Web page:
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Eye (Lond). 1999;13 ( Pt 1):83-92.

The development and maintenance of emmetropia.

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Clinical Cataract Research Unit, Nuffield Laboratory of Ophthalmology, Oxford, UK.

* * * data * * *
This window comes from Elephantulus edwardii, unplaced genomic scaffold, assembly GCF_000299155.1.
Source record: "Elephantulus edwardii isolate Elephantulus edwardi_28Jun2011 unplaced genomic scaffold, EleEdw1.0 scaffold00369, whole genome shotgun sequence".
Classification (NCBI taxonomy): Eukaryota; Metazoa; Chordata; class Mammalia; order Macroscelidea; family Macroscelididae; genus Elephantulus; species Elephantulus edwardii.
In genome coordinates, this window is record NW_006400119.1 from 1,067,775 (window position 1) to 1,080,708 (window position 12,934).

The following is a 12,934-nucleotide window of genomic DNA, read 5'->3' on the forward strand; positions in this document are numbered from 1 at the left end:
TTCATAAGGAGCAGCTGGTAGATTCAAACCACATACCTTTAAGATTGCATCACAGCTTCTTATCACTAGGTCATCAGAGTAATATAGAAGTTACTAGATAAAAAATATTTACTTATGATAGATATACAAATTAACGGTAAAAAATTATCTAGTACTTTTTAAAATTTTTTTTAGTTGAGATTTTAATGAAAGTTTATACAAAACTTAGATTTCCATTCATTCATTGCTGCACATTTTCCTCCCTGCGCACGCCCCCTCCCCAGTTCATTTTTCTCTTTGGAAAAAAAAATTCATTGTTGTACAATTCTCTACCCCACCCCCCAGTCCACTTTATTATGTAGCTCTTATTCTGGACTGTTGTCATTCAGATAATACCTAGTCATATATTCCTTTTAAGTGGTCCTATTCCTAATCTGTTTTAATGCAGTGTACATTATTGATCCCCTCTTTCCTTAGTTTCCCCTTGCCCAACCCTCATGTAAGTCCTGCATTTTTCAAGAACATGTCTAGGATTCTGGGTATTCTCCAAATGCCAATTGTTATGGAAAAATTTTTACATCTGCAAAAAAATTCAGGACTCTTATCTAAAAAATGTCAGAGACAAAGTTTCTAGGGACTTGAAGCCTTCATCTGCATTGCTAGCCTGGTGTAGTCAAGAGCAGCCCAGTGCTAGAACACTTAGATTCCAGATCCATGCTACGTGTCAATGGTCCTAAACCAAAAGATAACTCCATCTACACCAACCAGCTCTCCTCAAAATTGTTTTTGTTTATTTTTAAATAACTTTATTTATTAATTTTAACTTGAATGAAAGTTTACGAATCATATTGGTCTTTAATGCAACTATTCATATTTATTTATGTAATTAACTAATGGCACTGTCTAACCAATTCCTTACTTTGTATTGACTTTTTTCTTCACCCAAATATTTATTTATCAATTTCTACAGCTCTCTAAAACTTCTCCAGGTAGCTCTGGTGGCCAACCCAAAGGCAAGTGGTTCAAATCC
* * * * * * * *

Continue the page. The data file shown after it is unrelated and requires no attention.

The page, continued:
The human eye is programmed to achieve emmetropia in youth and to maintain emmetropia with advancing years. This is despite the changes in all eye dimensions during the period of growth and the continuing growth of the lens throughout life. The process of emmetropisation in the child's eye is indicated by a shift from the Gaussian distribution of refractive errors around a hypermetropic mean value at birth to the non-Gaussian leptokurtosis around an emmetropic mean value in the adult. Emmetropisation is the result of both passive and active processes. The passive process is that of proportional enlargement of the eye in the child. The proportional enlargement of the eye reduces the power of the dioptric system in proportion to the increasing axial length. The power of the cornea is reduced by lengthening of the radius of curvature. The power of the lens is reduced by lengthening radii of curvature and the effectivity of the lens is reduced by deepening of the anterior chamber. Ametropia results when these changes are not proportional. The active mechanism involves the feedback of image focus information from the retina and consequent adjustment of the axial length. Defective image formation interferes with this feedback and ametropia then results. Heredity determines the tendency to certain globe proportions and environment plays a part in influencing the action of active emmetropisation. The maintenance of emmetropia in the adult in spite of continuing lens growth with increasing lens thickness and increasing lens curvature, which is known as the lens paradox, is due to the refractive index changes balancing the effect of the increased curvature. These changes may be due to the differences between nucleus and cortex or to gradient changes within the cortex.

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